The court, in its opinion, substantially admits that, but for the fact of indivisibility, the taking of the surplus water would be a taking for a private purpose. The courts of New York, Ohio, Michigan and Maryland have had the same, or very similar questions before them, and, as I understand their decisions, have reached conclusions entirely different from those reached by our Supreme Court in this case, and I respectfully submit more in consonance with justice and correct legal principles. Buckingham v. Smith, 10 Ohio 288; Cooper v. Williams, 5 Ohio 391; S.C. 24 Am. Dec. 299; Varick v. Smith, 5 Paige, 137; S.C. 28 Am. Dec. 417; Smith v. Rochester, 92 N.Y. 463; Kane v. Baltimore, 15 Md. 240. See also In re Barre Water Co., 62 Vt. 27.

We submit that this is the only logical disposition of such a question in a jurisdiction which affirms that the absolute ownership of the beds of navigable streams is, prima facie, in the owners of the banks; and I respectfully add that I can see, in this case, no reason for refusing to follow such holding to its logical results.

IV. The legislature is not the ultimate judge of how much water is necessary. Silsby Manufacturing Co. v. State of New York, 104 N.Y. 562.

V. The surplus water power was neither necessary nor convenient for the purposes of navigation.

The plaintiffs in error admit that it was of vital interest to the state, and to those entrusted with the preservation and maintenance of the improvement, that they should have the entire control of the dam, embankments, canals, and all appliances necessary for the purposes of navigation, as well as of the waters necessary for navigation in the pond created by the dam. But they deny that the absolute control of such water involves the ownership or the right to the use of the surplus over and above what is necessary for the purposes of navigation. They deny that the surplus water power is either necessary or convenient for the purposes of navigation.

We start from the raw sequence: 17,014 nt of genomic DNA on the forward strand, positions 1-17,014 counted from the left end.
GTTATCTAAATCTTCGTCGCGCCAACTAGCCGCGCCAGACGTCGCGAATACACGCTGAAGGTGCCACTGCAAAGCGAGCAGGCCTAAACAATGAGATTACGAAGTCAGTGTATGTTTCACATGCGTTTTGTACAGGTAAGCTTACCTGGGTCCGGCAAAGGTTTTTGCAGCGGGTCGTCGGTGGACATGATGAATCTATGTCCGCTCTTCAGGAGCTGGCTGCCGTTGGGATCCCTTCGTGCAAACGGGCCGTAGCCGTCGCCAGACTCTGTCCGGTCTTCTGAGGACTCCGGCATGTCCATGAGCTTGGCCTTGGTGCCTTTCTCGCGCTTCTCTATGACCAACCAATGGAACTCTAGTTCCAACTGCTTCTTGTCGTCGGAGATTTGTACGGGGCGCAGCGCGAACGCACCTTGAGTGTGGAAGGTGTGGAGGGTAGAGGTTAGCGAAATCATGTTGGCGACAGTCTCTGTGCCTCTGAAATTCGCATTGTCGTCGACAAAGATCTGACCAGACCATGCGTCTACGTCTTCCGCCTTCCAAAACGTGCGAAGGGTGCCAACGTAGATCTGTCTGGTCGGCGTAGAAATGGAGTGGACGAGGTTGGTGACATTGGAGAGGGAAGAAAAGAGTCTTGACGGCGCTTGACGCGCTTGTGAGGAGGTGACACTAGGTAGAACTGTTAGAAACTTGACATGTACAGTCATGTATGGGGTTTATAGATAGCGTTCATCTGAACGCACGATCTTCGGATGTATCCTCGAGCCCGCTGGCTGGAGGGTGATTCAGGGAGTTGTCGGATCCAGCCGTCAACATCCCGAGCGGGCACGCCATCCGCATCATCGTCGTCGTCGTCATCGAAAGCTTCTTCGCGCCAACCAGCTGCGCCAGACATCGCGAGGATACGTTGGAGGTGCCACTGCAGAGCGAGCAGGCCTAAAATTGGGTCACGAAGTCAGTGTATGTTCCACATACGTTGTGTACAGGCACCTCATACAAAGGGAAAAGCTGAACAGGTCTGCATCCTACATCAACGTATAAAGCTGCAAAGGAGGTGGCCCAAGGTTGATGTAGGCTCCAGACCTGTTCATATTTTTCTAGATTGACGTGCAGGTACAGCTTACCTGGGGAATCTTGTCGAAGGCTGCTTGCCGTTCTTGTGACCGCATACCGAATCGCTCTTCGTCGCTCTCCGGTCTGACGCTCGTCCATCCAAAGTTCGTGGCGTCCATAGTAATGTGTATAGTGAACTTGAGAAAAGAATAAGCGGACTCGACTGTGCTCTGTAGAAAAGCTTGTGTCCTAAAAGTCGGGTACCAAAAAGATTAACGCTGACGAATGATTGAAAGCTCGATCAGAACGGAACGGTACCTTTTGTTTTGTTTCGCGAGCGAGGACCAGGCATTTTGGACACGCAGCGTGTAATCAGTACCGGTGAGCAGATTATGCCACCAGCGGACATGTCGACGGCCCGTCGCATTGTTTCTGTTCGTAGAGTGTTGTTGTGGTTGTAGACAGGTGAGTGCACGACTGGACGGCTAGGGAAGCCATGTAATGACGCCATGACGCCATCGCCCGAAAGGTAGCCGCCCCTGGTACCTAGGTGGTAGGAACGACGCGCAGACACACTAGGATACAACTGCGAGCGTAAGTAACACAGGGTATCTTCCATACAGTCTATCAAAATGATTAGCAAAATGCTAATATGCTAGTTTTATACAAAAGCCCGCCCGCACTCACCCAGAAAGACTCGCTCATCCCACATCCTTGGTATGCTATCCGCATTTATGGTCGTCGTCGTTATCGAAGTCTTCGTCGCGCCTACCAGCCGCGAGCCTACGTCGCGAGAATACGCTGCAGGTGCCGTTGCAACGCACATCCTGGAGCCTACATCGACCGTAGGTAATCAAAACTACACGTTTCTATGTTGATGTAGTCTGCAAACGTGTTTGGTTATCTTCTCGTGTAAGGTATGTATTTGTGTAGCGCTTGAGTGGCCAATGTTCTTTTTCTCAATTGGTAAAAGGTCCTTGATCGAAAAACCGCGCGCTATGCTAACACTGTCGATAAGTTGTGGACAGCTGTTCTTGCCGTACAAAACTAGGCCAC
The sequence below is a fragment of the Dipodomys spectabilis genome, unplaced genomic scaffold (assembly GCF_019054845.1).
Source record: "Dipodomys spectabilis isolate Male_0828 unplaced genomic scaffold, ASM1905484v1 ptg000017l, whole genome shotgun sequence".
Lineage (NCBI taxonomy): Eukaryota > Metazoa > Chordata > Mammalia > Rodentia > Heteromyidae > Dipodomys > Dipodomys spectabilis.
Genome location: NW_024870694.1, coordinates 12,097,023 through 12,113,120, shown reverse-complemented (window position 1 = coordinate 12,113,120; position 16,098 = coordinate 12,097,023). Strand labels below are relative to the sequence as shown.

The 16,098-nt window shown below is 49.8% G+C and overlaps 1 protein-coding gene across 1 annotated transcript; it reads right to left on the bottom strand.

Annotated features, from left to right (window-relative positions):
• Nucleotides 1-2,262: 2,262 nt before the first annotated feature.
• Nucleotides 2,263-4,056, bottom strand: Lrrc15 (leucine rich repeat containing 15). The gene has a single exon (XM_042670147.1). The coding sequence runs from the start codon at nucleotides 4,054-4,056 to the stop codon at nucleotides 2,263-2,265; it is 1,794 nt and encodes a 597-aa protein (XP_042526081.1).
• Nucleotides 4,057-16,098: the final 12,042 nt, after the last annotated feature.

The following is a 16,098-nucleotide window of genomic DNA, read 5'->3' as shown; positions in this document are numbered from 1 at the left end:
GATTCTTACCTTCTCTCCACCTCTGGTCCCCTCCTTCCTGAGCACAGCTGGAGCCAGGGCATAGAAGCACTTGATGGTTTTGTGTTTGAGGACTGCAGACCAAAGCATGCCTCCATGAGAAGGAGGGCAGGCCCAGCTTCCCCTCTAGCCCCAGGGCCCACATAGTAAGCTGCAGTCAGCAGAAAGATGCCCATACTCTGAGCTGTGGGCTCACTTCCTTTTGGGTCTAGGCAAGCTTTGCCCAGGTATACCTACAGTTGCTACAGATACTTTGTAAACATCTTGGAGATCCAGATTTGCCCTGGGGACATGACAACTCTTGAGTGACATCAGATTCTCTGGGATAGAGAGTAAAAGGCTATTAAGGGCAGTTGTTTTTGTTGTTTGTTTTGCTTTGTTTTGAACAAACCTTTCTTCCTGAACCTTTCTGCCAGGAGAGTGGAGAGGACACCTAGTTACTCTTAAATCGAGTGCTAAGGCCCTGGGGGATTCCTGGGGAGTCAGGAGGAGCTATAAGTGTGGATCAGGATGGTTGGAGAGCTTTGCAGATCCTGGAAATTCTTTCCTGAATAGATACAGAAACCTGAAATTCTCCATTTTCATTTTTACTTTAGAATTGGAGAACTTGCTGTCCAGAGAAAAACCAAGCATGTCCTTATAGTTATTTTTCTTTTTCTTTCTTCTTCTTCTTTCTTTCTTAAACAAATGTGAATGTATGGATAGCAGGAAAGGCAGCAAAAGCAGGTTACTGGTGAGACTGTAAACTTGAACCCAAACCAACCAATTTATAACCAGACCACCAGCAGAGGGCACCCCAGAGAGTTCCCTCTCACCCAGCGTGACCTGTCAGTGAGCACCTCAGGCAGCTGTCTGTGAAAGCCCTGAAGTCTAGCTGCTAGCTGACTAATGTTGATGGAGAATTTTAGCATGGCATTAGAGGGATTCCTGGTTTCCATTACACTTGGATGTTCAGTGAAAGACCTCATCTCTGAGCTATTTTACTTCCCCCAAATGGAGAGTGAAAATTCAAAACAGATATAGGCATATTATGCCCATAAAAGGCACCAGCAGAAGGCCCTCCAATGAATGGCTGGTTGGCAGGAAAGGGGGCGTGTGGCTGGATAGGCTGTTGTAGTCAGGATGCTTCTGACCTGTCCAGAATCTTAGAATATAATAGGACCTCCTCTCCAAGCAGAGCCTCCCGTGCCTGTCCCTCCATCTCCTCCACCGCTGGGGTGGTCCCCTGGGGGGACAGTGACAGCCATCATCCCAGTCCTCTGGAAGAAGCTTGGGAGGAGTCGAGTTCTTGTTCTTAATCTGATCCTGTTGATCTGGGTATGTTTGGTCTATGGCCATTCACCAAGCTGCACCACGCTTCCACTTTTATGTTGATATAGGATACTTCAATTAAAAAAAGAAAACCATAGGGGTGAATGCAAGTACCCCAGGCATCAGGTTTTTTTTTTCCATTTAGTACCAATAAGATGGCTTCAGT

The authorities are numerous upon the question of what is necessary, and what is merely convenient for public use, and the effect, in either case, upon the right of the public to take in invitum. Especially see Stockton Visalia Railroad v. Stockton, 41 Cal. 147; Varick v. Smith, supra; Waddell's Appeal, 84 Penn. St. 90; Loan Association v. Topeka, 20 Wall. 655; Chagrin Falls c. Road v. Cane, 2 Ohio St. 419.

As the interest of the public was acquired for defined objects and specified purposes, the land could not be diverted to other purposes or used in a manner substantially different from that for which it was appropriated, without relieving it from the incumbrance, and restoring the owner to the absolute dominion he had before it was taken. See Nashville Chattanooga Railroad v. Cowardin, 11 Humph. 348; Memphis Freight Co. v. Memphis, 4 Coldwell, 419; West River Bridge Co. v. Dick, 6 How. 507.